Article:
The Malta Independent 12 May 2021, Wednesday

New €1 million Mount Carmel ward inaugurated

Giuseppe Attard Tuesday, 4 May 2021, 15:27 Last update: about 7 days ago

Health Minister Chris Fearne officially inaugurated a new 1 million ward at Mount Carmelo Hospital on Tuesday. 

Speaking at the inauguration of the ward, which is named after Dr. Maria Sciberras, Fearne emphasized the importance of the work being done through the country’s mental health care strategy – which caters for the next 10 years. 

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The document for the strategy for mental health was drafted and finalised last year. This document includes the input of health care professionals, specialised care givers, patients, unions and anyone else who was interested in contributing. Both political parties also contributed to the finalisation of the strategy. 

The plan for the next 10 years has its foundations on four critical pillars, Fearne said; “these are the promotion, care and prevention of mental health difficulties, the renewal of services and structures in place for the care of mental health, to not only cure the patient at the time but follow through and to give the best conditions necessary to the work force tackling mental health problems”. 

“The four pillars work in conjunction with each other” Fearne said while reminding everyone that through this inauguration, the second pillar of the strategy is being addressed. 

The new ward will be utilised to aid patients who have mental health difficulties and who are also combatting drug abuse problems. That is why the ward is named after Dr. Maria Sciberras, who was critical in the opening of the first detox centre in Malta. 

The ward will open its doors on Wednesday. 

Apart from inaugurating the new ward, Fearne, together with FSM CEO Clifford Farrugia, laid out the plans for more renovations and new facilities at Mount Carmel. The new plans also include a new psychiatric hospital to be built in the Mater Dei campus. 

The plans for the new hospital are still being worked on and are set to be completed in the next four years. Its main use will be to treat patients who do not require long term care, meaning that this hospital’s patients would also be given care while remaining in the community.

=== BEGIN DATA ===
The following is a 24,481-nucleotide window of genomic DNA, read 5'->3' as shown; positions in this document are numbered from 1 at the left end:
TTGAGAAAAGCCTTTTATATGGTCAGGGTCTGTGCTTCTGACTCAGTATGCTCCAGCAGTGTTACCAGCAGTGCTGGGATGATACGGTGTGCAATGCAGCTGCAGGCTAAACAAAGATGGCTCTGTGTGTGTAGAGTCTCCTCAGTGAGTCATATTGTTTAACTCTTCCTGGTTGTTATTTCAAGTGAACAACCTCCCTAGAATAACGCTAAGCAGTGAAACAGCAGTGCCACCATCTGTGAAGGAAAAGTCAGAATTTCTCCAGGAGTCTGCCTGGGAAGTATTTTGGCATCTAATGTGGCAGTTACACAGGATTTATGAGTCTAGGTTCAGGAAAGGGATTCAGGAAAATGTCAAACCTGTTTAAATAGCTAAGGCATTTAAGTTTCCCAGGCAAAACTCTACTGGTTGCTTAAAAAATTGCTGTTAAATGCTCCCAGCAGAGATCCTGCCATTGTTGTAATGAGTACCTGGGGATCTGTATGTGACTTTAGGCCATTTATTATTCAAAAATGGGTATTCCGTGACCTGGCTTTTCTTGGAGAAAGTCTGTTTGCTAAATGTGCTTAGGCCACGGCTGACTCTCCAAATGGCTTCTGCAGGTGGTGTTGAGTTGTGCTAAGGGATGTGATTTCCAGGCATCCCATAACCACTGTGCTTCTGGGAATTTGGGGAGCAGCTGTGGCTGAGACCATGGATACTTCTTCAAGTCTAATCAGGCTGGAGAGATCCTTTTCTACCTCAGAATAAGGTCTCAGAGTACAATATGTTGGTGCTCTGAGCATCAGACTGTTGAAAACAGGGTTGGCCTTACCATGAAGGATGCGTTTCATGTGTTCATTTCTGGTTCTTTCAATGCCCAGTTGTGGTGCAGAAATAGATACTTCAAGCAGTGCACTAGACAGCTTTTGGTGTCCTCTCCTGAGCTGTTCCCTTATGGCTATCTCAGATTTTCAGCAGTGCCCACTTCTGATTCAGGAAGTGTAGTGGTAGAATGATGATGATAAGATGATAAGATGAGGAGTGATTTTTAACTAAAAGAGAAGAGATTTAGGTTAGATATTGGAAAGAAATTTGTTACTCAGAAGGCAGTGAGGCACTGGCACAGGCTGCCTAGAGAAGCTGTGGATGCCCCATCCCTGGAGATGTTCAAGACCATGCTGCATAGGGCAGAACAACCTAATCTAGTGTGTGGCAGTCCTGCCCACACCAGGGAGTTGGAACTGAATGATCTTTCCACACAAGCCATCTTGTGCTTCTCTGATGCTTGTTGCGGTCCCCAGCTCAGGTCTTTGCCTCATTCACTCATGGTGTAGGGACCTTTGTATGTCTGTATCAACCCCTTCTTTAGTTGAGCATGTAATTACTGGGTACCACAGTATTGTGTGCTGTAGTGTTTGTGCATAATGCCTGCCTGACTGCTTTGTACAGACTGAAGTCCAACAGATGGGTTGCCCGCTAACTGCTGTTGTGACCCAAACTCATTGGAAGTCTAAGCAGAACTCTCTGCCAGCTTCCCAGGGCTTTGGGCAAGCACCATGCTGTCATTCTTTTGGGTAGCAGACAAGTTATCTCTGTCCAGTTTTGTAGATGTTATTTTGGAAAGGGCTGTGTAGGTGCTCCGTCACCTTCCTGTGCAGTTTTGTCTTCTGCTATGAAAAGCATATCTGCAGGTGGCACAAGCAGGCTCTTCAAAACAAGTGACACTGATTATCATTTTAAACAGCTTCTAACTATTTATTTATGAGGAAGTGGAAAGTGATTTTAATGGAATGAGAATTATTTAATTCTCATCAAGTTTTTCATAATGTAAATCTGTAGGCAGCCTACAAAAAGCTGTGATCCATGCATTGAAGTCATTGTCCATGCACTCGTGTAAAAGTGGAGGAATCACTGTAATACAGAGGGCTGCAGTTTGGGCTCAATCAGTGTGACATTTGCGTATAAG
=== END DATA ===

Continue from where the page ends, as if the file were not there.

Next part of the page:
Projects to keep patients in the community have also been in process. Recently 233 patients were relocated from Mount Carmel into treatment houses in order for them to receive their care in the community. “This has reduced the population at Mount Carmel by almost half”, Fearne said. 

Giving the specific details on the new ward was the architect in charge Sharon Mallia who highlighted the use of the highest standard in technology and innovation. 

Mallia started by highlighting the safeguards put in place at Dr. Maria Sciberras ward. For the first time in Malta, anti-ligature furniture was used in the rooms of the new ward in order for patients not to be able to harm themselves. 

This together with anti-barricade doors, CCTV coverage, nurse callers and fire alarms are only some of the safeguards put in place, Mallia said. 

Farrugia finished the conference by giving an outline of the remaining projects and restorations going on at Mount Carmel. 

These include, two new therapeutic gardens in Mount Carmel, the restoration of the 160-year-old building and an animal shelter to be used for therapeutic purposes. These are all part of a €2 million investment in mental health care in Malta.

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